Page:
The tiny old TV, next to a larger nonfunctioning derelict.

Ready for the big-screen!

Courage at Twilight: Vegetables Come in Threes

Though Dad is newly mobile at the grocery store, I stick with him to help open the produce bags and reach for the fresh produce in the higher bins.  “We don’t need cauliflower,” I mentioned.  “We have two at home already.  Same with spinach.”  I left him at the butcher counter, free to exercise his whims, and tooled through the aisles, quickly crossing items of my list.  Herbal tea.  Chicken stock.  Frozen peas.  Strawberry jam.  We met up at the check stand, where he told me that every time he stopped to look up at a shelf, another customer asked him, “Can I help you reach something?” or “Can I get something for you?”  While I thought about how many shelves are still inaccessible to persons in wheelchairs, he thought about the kindness and goodness of most of humanity.  Danny helped us bag our multitudinous groceries into the motley assortment of reusable sacks, and asked cheerfully, “Can I help you to your car?”  Seeing how happy he was to help, though I did not need his help, I said, “Sure, Danny.  Thank you very much.”  He took my cart while Mom and Dad leaned heavily on theirs, and began loading the bags into the faithful Suburban.  “You have a great day!” Danny cheered as he took off with our carts.  In the car, we remarked on Danny’s cheerfulness and friendliness.  He lived his life with a mental disability, but did not let it slow him down or darken his day.  We discussed how this Smith’s grocery store welcomed disabled employees, and how they shined and flourished there, brightening our day and easing our effort, adding to the pleasant environment at the store.  After I carried the reusable bags to the kitchen, Mom and I unloaded the groceries, and I noticed a new head of cauliflower and another carton of baby spinach.  It seems that at the Baker house vegetables come in threes.  Time to get cooking.

(Photo from Smith’s Facebook page, used pursuant to the Fair Use Doctrine.)

Courage at Twilight: A Heroic Effort on a Sunday Morning

Arriving home from choir practice, I found Dad sitting on the edge of his bed in his undergarments.  I needed to leave immediately to get Mom to church on time, and I could not come back to get him right away because the choir was performing, and I was singing in the choir.  “You go ahead and take Mom to church,” Dad read my mind.  He seemed very tired, and without Mom to help him with his socks, and exhausted from yesterday’s long funeral, this Sunday seemed like a good day for him to rest.  Mom and I had been sitting in our customary pew for only ten minutes when Dad appeared in the aisle beside us, hunched over his cane.  Surprise understates my reaction—I was shocked.  Mom and I leapt up to allow him into the pew (we could never have climbed over him to join the choir), where he huffed and heaved to regain his breath.  He had walked to church with his cane in one hand and an umbrella in the other.  “I tried 100 times to get my socks on,” he whispered, a bit too loud, as the young men distributed the emblems of our Lord’s body and blood.  “I was collapsing—I wasn’t going to make it.”  That is when a teenager in white shirt and tie jumped from his car and grabbed Dad, walking with him to the church doors.  “You don’t really need my help,” the boy reassured as Dad leaned on him hard, “but I’ll just stay with you until we get into the church.”  The boy helped him past the doors and down the chapel aisle to our bench.  “I must have tried 20 times to get my socks over all of my toes,” he bemoaned.  “My knees are still hurting.”  After his breathing calmed, I reached over Mom and patted him on the knee, giving him a thumbs up sign.  He smiled and brightened at my recognition of his heroism.  “After you left, Rog, I realized how much I wanted to be in church.”  Yes, I say heroism.  Walking 50 feet to the mailbox is a major effort, taxing him for hours, and he had just walked 20 times that distance.  “I only have this much strength in a day,” he gestured a distance of two feet, “and I have totally used it all up.”  How many times have I decided ambivalently that I was too tired or discouraged to go to church?  And this old man, nearly lame from post-Polio—this old man, with a big heart full of love for his Savior and humanity—he wanted very badly to go to church and worship, and he defied his circumstance and went.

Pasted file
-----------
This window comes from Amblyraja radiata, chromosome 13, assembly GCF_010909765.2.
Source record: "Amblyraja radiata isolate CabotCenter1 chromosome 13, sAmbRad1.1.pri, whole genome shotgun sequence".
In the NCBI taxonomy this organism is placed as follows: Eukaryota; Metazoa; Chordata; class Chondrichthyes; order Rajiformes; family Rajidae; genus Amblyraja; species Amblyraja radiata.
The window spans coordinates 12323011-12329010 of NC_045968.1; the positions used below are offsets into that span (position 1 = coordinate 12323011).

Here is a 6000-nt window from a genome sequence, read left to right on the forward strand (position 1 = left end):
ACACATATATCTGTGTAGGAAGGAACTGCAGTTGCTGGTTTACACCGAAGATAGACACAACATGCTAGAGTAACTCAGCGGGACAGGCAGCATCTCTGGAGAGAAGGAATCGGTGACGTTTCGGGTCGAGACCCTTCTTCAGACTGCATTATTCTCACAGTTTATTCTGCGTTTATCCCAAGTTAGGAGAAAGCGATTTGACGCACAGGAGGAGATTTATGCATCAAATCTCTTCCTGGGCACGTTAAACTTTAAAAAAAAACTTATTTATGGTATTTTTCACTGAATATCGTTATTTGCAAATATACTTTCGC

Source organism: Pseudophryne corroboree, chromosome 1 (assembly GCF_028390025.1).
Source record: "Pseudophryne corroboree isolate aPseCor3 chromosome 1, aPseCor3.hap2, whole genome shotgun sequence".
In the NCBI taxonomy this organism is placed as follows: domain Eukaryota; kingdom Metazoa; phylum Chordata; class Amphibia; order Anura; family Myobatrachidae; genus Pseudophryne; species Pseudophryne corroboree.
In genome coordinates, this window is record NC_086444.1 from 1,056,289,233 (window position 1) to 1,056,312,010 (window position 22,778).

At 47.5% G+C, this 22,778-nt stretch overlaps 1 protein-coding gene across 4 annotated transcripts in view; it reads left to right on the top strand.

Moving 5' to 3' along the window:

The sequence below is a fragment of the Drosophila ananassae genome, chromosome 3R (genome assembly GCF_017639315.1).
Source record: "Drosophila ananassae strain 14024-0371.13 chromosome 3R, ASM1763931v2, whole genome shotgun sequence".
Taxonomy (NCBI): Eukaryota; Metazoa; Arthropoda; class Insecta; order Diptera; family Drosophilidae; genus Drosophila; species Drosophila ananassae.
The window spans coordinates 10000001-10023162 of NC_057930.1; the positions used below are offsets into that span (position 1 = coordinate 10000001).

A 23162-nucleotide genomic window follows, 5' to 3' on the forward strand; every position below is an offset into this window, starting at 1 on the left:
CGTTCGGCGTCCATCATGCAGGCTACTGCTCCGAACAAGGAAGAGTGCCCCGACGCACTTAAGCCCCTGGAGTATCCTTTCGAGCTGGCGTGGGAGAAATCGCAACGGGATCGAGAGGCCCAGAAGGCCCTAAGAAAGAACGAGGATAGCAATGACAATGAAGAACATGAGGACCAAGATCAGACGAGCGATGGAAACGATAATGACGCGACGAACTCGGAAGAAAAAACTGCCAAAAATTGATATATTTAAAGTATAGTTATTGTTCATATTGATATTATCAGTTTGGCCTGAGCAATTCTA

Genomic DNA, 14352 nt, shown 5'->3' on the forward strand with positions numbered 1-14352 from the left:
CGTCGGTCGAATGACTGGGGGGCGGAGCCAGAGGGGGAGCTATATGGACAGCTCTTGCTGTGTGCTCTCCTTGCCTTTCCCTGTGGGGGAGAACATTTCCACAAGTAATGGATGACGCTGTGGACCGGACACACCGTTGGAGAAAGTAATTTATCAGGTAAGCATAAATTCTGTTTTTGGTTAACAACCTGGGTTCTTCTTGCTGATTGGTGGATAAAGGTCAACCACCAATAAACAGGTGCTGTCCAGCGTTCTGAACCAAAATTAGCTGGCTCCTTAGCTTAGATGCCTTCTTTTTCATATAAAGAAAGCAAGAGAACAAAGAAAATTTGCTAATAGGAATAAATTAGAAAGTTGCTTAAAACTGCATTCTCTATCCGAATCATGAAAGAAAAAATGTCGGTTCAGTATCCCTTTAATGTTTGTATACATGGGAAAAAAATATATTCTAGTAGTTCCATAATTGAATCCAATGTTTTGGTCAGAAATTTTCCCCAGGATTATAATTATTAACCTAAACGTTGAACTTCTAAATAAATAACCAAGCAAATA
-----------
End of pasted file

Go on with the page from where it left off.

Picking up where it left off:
(Pictured above: a fairly typical church meetinghouse of the Church of Jesus Christ of Latter-day Saints.  Image used under the Fair Use Doctrine.)

Courage at Twilight: Point and Fall